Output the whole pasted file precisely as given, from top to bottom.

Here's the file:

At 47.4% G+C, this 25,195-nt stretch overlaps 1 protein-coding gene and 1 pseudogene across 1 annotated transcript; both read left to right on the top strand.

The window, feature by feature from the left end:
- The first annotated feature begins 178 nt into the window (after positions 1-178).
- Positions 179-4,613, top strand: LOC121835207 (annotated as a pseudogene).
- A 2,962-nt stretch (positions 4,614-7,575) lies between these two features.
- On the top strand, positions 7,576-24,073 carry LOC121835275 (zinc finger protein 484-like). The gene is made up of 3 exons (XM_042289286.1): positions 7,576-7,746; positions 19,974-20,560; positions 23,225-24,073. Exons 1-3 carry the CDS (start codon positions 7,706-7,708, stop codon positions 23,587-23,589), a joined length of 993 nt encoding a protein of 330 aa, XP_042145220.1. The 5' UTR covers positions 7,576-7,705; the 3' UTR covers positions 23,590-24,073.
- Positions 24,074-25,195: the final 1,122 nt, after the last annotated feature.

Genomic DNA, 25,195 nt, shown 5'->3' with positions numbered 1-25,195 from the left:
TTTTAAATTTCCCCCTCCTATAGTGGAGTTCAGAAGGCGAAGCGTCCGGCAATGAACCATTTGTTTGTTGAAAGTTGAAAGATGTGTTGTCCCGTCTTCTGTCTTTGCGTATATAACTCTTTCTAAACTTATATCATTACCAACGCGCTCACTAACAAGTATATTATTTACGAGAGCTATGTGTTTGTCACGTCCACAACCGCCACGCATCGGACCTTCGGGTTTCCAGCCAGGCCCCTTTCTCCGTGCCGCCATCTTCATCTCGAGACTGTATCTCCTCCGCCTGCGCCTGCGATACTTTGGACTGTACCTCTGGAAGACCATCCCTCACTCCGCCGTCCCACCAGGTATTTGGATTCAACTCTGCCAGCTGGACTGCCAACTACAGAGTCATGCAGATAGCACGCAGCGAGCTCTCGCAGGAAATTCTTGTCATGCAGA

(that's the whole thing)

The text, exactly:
At 47.4% G+C, this 25,195-nt stretch overlaps 1 protein-coding gene and 1 pseudogene across 1 annotated transcript; both read left to right on the top strand.

The window, feature by feature from the left end:
- The first annotated feature begins 178 nt into the window (after positions 1-178).
- Positions 179-4,613, top strand: LOC121835207 (annotated as a pseudogene).
- A 2,962-nt stretch (positions 4,614-7,575) lies between these two features.
- On the top strand, positions 7,576-24,073 carry LOC121835275 (zinc finger protein 484-like). The gene is made up of 3 exons (XM_042289286.1): positions 7,576-7,746; positions 19,974-20,560; positions 23,225-24,073. Exons 1-3 carry the CDS (start codon positions 7,706-7,708, stop codon positions 23,587-23,589), a joined length of 993 nt encoding a protein of 330 aa, XP_042145220.1. The 5' UTR covers positions 7,576-7,705; the 3' UTR covers positions 23,590-24,073.
- Positions 24,074-25,195: the final 1,122 nt, after the last annotated feature.

Genomic DNA, 25,195 nt, shown 5'->3' with positions numbered 1-25,195 from the left:
TTTTAAATTTCCCCCTCCTATAGTGGAGTTCAGAAGGCGAAGCGTCCGGCAATGAACCATTTGTTTGTTGAAAGTTGAAAGATGTGTTGTCCCGTCTTCTGTCTTTGCGTATATAACTCTTTCTAAACTTATATCATTACCAACGCGCTCACTAACAAGTATATTATTTACGAGAGCTATGTGTTTGTCACGTCCACAACCGCCACGCATCGGACCTTCGGGTTTCCAGCCAGGCCCCTTTCTCCGTGCCGCCATCTTCATCTCGAGACTGTATCTCCTCCGCCTGCGCCTGCGATACTTTGGACTGTACCTCTGGAAGACCATCCCTCACTCCGCCGTCCCACCAGGTATTTGGATTCAACTCTGCCAGCTGGACTGCCAACTACAGAGTCATGCAGATAGCACGCAGCGAGCTCTCGCAGGAAATTCTTGTCATGCAGA